This week, Disney (NYSE:DIS) announced lower annual revenue and profits for the first time in seven years. A weaker movie release slate, as compared to the prior year's blockbuster run, contributed to reduced operating results in fiscal year 2017. But the bigger impact came from the accelerating move by TV fans away from the broadcast media ecosystem that's been such a reliable source of Disney's strength.
Let's take a closer look at the results.
Three of Disney's four operating segments reported lower sales and profits in the fiscal fourth quarter compared to the year-ago quarter, with the parks and resorts business being the one positive outlier. The studio entertainment and consumer products & interactive media divisions both shrank for the same reason: The performance of Pixar's Cars 3 failed to lift ticket sales and licensing demand when compared to a prior-year period that had help from the hit Star Wars, Frozen, and Finding Dory franchises.
Disney's media networks division faced the biggest challenges, with operating profit falling 12% to $1.475 billion. That slump was powered by continued subscriber declines at ESPN and other cable network properties, and it more than offset a healthy increase from the parks and resorts business. Disney's overall operating income fell 6% for the year, compared to a 7% increase last year.
In a conference call with Wall Street analysts, CEO Bob Iger noted that unusual events, including the cancellation of one of its animated films, Gigantic, and the impact of Hurricane Irma on Walt Disney World, depressed profits during the quarter by about $275 million. However, even after adjusting for these events, Disney would have reported roughly 4% lower operating income for the year.
Iger and his team highlighted important operating wins in that call, including the fact that its Shanghai Disney theme park booked a surprising, early profit. "I'm pleased to note that Shanghai Disney Resort generated positive operating income during its first full fiscal year of operations, which comfortably surpassed our expectations of breakeven," Iger said.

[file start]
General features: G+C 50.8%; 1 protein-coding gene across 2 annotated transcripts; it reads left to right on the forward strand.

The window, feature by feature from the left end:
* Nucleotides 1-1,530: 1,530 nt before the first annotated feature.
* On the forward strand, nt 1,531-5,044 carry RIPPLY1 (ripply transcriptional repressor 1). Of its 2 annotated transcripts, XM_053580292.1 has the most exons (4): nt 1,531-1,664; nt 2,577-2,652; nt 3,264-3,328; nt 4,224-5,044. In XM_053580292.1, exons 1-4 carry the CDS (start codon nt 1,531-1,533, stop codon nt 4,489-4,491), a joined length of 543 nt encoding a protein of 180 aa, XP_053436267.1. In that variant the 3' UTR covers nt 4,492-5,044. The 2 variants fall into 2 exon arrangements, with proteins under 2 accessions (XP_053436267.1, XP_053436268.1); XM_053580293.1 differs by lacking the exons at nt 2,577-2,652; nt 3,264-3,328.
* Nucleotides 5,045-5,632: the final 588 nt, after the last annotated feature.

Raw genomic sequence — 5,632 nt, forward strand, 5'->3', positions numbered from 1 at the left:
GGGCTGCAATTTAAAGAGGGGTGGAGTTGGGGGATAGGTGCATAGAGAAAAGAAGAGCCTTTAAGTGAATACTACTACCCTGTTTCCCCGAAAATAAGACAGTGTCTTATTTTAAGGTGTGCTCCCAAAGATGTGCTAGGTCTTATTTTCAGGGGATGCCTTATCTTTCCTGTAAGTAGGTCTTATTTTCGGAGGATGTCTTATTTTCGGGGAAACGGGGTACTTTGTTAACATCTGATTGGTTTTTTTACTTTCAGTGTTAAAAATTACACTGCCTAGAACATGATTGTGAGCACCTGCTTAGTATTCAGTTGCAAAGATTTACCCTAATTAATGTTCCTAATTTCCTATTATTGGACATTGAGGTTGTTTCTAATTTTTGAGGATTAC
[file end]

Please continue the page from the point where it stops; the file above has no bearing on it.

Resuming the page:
Disney has set itself up for better performance in fiscal year 2018. In fact, the entertainment giant has a strong film launch calendar in place, beginning with the recent Thor: Ragnarok hit that's already passed $500 million in box office receipts. Following that, the company has three more Marvel movies on the way this year, two from Pixar, and a major new chapter in the Star Wars franchise.
In the meantime, Disney's main priority is building a direct media relationship with its viewers that's not shackled to the shrinking pool of pay-TV subscribers. That initiative begins with an ESPN-branded sports service set to launch early next year. After that, the company intends to roll out a broader streaming service that will be the exclusive home to its most valuable content, including feature film releases soon after they conclude their theatrical runs.
Disney has ambitious plans for this service, targeted for launch in late 2019, given that no company besides Netflix has been able to build a healthy global subscription offering at that scale.
It's no coincidence that Disney's streaming launch is set for the period when its exclusive content deal with Netflix expires. Those valuable properties, plus the brands and franchises that Disney develops over the next two years, will determine whether its subscription offering allows the media giant to make a fundamental pivot into internet-delivered, on-demand content.